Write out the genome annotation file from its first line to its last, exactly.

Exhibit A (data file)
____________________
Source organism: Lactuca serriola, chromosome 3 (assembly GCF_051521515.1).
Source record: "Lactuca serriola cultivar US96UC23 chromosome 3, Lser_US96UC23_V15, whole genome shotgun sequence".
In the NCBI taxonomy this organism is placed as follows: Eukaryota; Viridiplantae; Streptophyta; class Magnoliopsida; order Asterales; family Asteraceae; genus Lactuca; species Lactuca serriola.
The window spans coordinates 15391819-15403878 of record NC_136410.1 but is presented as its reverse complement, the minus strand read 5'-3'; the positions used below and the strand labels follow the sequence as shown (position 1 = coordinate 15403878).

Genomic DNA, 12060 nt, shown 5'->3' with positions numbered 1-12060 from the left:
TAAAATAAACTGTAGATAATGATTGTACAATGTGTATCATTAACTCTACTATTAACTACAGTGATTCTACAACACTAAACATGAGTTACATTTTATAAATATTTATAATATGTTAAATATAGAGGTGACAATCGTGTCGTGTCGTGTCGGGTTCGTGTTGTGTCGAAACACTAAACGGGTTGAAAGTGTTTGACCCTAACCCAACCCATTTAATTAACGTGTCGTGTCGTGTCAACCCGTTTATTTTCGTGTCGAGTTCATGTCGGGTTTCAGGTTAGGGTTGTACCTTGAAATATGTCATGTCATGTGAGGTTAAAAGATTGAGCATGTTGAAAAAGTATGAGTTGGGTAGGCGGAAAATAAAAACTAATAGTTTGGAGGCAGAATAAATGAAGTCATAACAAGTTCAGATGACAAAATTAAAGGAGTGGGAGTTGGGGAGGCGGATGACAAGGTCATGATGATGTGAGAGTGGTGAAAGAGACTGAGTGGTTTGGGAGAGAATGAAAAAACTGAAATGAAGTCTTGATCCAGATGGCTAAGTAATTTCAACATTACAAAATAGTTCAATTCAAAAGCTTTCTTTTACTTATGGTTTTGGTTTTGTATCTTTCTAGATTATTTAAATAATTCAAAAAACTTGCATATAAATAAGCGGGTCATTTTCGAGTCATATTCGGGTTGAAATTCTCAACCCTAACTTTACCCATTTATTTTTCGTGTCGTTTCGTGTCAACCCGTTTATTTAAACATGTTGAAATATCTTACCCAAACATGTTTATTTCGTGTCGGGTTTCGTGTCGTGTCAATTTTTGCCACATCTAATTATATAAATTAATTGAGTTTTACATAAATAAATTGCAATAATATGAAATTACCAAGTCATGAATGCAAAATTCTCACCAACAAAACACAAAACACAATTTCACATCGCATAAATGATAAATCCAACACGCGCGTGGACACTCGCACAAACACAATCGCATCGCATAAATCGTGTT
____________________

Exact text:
Source organism: Lactuca serriola, chromosome 3 (assembly GCF_051521515.1).
Source record: "Lactuca serriola cultivar US96UC23 chromosome 3, Lser_US96UC23_V15, whole genome shotgun sequence".
In the NCBI taxonomy this organism is placed as follows: Eukaryota; Viridiplantae; Streptophyta; class Magnoliopsida; order Asterales; family Asteraceae; genus Lactuca; species Lactuca serriola.
The window spans coordinates 15391819-15403878 of record NC_136410.1 but is presented as its reverse complement, the minus strand read 5'-3'; the positions used below and the strand labels follow the sequence as shown (position 1 = coordinate 15403878).

Genomic DNA, 12060 nt, shown 5'->3' with positions numbered 1-12060 from the left:
TAAAATAAACTGTAGATAATGATTGTACAATGTGTATCATTAACTCTACTATTAACTACAGTGATTCTACAACACTAAACATGAGTTACATTTTATAAATATTTATAATATGTTAAATATAGAGGTGACAATCGTGTCGTGTCGTGTCGGGTTCGTGTTGTGTCGAAACACTAAACGGGTTGAAAGTGTTTGACCCTAACCCAACCCATTTAATTAACGTGTCGTGTCGTGTCAACCCGTTTATTTTCGTGTCGAGTTCATGTCGGGTTTCAGGTTAGGGTTGTACCTTGAAATATGTCATGTCATGTGAGGTTAAAAGATTGAGCATGTTGAAAAAGTATGAGTTGGGTAGGCGGAAAATAAAAACTAATAGTTTGGAGGCAGAATAAATGAAGTCATAACAAGTTCAGATGACAAAATTAAAGGAGTGGGAGTTGGGGAGGCGGATGACAAGGTCATGATGATGTGAGAGTGGTGAAAGAGACTGAGTGGTTTGGGAGAGAATGAAAAAACTGAAATGAAGTCTTGATCCAGATGGCTAAGTAATTTCAACATTACAAAATAGTTCAATTCAAAAGCTTTCTTTTACTTATGGTTTTGGTTTTGTATCTTTCTAGATTATTTAAATAATTCAAAAAACTTGCATATAAATAAGCGGGTCATTTTCGAGTCATATTCGGGTTGAAATTCTCAACCCTAACTTTACCCATTTATTTTTCGTGTCGTTTCGTGTCAACCCGTTTATTTAAACATGTTGAAATATCTTACCCAAACATGTTTATTTCGTGTCGGGTTTCGTGTCGTGTCAATTTTTGCCACATCTAATTATATAAATTAATTGAGTTTTACATAAATAAATTGCAATAATATGAAATTACCAAGTCATGAATGCAAAATTCTCACCAACAAAACACAAAACACAATTTCACATCGCATAAATGATAAATCCAACACGCGCGTGGACACTCGCACAAACACAATCGCATCGCATAAATCGTGTT